Make a joyful noise to the Lord, all the earth.
Worship the Lord with gladness;
come into his presence with singing.
Know that the Lord is God.
It is he that made us, and we are his;
we are his people, and the sheep of his
Enter his gates with thanksgiving,
and his courts with praise.
Give thanks to him, bless his name.
For the Lord is good;
his steadfast love endures for ever,
and his faithfulness to all generations.1
Psalm 100 is preeminent among the psalms of thanksgiving. All the peoples of the earth are to serve their heavenly maker and in that spirit of gladness regain their fellowship. The psalm teaches that divine service is to be performed joyously in the process of day-today living. According to tradition, Ps. 100 was sung while the thanksgiving offering was being sacrificed in the Temple.2 In the messianic era all sacrifices will cease except for the thanksgiving offering, as gratitude is an eternal obligation.3
The Protestant Reformation and Vernacular Translation
Reform was a flame that burst across Europe, but it did not begin all at once. Anticlericalism and frustration with the corruption of the church spread over Europe in waves over several centuries. The religious and political upheaval in western Europe during the sixteenth century which led to the Protestant Reformation was primarily an attempt to reform the doctrine and practice of the Roman Catholic Church. This movement was often linked to nationalistic aspirations in England, Germany, Switzerland, France, Bohemia, the Low Countries, Hungary, Scandinavia, and elsewhere.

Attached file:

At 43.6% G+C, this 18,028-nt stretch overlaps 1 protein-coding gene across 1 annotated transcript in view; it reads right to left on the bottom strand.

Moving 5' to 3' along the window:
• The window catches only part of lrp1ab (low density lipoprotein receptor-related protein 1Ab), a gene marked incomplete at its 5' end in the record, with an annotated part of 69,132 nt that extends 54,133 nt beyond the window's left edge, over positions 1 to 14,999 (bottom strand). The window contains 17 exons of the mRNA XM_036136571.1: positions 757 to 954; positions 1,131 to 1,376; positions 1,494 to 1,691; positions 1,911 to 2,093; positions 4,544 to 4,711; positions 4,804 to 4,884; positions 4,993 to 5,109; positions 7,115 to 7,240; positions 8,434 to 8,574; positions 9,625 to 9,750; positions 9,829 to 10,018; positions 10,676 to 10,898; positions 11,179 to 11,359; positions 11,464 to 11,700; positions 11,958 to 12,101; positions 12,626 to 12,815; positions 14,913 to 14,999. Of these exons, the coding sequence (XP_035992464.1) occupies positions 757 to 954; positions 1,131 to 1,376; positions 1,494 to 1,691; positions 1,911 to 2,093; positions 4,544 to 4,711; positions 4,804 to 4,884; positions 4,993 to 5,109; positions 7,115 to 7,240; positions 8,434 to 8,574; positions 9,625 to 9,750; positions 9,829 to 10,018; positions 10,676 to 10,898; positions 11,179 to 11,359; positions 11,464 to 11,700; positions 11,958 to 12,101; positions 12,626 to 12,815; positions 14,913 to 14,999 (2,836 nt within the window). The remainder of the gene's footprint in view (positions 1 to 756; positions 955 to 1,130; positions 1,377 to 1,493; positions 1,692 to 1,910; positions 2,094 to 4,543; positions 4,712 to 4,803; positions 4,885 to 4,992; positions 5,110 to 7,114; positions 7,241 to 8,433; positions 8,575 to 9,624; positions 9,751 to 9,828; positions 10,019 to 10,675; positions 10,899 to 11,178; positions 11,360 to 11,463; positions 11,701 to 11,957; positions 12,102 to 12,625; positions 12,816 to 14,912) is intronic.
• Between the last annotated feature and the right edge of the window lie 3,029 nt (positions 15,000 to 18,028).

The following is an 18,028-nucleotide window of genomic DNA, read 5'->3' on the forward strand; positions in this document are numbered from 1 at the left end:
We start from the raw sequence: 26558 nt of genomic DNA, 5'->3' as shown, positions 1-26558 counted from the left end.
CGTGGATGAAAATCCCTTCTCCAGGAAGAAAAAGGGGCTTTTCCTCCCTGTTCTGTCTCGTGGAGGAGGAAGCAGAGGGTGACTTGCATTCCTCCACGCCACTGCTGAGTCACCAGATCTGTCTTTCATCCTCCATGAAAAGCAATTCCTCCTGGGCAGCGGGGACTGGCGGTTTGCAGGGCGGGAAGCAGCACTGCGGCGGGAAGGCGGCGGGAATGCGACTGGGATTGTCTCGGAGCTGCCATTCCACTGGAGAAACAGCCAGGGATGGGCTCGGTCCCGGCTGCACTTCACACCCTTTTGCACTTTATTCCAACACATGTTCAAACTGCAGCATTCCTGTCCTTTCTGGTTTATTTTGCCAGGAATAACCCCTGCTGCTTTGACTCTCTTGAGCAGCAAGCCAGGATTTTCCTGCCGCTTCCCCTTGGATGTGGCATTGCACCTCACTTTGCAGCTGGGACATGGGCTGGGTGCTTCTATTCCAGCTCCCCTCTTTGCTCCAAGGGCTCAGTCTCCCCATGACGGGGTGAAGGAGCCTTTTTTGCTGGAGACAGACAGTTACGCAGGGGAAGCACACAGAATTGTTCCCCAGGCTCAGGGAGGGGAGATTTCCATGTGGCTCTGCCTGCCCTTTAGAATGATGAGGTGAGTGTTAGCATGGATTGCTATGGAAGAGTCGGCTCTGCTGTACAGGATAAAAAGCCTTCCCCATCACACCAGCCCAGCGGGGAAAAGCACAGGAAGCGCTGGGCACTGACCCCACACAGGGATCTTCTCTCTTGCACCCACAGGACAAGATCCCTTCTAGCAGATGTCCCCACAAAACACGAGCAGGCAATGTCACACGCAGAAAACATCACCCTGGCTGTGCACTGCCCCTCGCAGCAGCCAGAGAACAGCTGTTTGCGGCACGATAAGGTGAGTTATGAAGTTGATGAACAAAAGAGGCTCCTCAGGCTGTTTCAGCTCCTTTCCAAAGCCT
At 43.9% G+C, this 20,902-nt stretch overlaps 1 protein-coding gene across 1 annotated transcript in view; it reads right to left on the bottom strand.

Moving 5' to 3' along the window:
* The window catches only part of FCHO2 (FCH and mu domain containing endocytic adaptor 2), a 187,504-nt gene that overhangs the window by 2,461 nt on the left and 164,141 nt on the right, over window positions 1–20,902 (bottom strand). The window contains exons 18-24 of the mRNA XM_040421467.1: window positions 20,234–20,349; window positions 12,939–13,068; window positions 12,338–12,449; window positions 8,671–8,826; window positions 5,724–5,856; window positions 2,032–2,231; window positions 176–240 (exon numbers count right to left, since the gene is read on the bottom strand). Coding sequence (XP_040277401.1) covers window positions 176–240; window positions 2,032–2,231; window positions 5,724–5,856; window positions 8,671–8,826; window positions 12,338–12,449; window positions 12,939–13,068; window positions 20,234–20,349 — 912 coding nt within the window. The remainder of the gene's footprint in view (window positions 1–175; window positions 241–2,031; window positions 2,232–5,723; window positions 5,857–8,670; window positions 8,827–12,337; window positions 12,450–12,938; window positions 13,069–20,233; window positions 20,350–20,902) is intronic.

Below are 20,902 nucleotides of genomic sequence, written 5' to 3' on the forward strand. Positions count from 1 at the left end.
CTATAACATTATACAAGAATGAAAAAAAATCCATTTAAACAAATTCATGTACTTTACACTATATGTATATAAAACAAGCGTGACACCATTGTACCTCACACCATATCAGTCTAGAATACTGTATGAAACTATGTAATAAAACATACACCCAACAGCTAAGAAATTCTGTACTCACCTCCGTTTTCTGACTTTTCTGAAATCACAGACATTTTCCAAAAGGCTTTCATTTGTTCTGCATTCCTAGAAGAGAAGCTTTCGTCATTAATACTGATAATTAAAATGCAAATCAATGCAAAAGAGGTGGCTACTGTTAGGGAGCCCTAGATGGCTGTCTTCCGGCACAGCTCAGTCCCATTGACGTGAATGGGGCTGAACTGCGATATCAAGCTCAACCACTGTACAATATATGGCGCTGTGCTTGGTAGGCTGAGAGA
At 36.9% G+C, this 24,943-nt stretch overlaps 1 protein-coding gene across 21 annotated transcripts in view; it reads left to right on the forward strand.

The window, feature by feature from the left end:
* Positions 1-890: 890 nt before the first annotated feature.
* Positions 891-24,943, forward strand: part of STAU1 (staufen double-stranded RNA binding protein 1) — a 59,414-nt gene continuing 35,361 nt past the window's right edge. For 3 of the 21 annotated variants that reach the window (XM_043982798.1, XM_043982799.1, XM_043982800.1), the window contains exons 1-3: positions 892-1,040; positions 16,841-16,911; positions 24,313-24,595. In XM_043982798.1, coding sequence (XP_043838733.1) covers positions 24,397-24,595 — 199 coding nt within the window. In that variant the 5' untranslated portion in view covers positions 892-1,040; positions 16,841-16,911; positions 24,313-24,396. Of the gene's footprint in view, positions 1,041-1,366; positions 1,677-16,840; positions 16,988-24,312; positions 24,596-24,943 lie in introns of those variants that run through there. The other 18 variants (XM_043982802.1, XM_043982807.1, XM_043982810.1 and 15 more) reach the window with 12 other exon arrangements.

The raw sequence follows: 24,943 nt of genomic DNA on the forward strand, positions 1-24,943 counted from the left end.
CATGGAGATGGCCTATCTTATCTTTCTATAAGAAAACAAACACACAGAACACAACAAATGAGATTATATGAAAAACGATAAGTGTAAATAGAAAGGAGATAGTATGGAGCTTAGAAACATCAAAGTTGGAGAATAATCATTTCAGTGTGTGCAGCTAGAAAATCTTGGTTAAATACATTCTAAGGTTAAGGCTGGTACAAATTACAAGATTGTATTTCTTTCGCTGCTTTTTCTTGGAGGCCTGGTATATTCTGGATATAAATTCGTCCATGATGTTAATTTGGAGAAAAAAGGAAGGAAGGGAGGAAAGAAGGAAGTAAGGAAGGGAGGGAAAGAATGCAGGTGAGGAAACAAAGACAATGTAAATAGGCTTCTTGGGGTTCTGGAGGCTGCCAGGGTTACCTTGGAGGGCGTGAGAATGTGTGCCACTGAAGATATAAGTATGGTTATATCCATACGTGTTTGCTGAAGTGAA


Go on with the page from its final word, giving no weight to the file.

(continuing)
Fundamental to the process was an educational attempt to involve all worshippers, not just priests, in the act of worship. To achieve this goal biblical translation was crucial.4 Psalmody joined to music played a key role in this struggle. It was necessary to recast psalms into more popular idioms to enable congregations to join in the singing. Adapting prose-like Latin psalms and free-flowing Gregorian psalmody into metrical hymn-like forms became an ecclesiastical and liturgical challenge for nearly three centuries.
The first handwritten English-language Bible manuscripts were produced in the 1300s by John Wycliffe, an Oxford professor and theologian, along with his disciples, the Lollards, a group of itinerant preachers who sought to base their beliefs solely on the Bible and simple worship. Religious reformer John Huss (Jean Hus), a Czech national hero, actively promoted Wycliffe's idea that people should be permitted to read the Bible in their own language. But, in consequence of opposing a church that threatened anyone in possession of a non-Latin Bible with execution, Hus was burned at the stake in 1415. Undeterred, others followed. Martin Luther nailed his "95 Theses" to the Wittenberg church door in 1517 and created an upheaval throughout the ecclesiastical world. He went on to publish a German translation of the Bible. From England William Tyndale, a reformer and linguist, fled to Luther's doorstep in Germany in order to translate and publish the first English edition of the New Testament. For his efforts Tyndale was burned at the stake in 1536. Such were some of the tribulations involved in the struggle to bring vernacular translations of the Bible into the modern world.
Psalmody as a form of congregational singing was developed fully in the English language. King Henry VIII renounced the papacy and established the Church of England with himself as head in 1534. The first English translation of the complete Bible was made from the Latin Vulgate by Bishop Miles Coverdale (1488-1569) and printed in 1535. Much of this translation is included in the "Great English Bible" funded by King Henry VIII in 1539. Coverdale took pains to respect the colorful character and expressive range of the original Hebrew psalms. A translation of Ps. …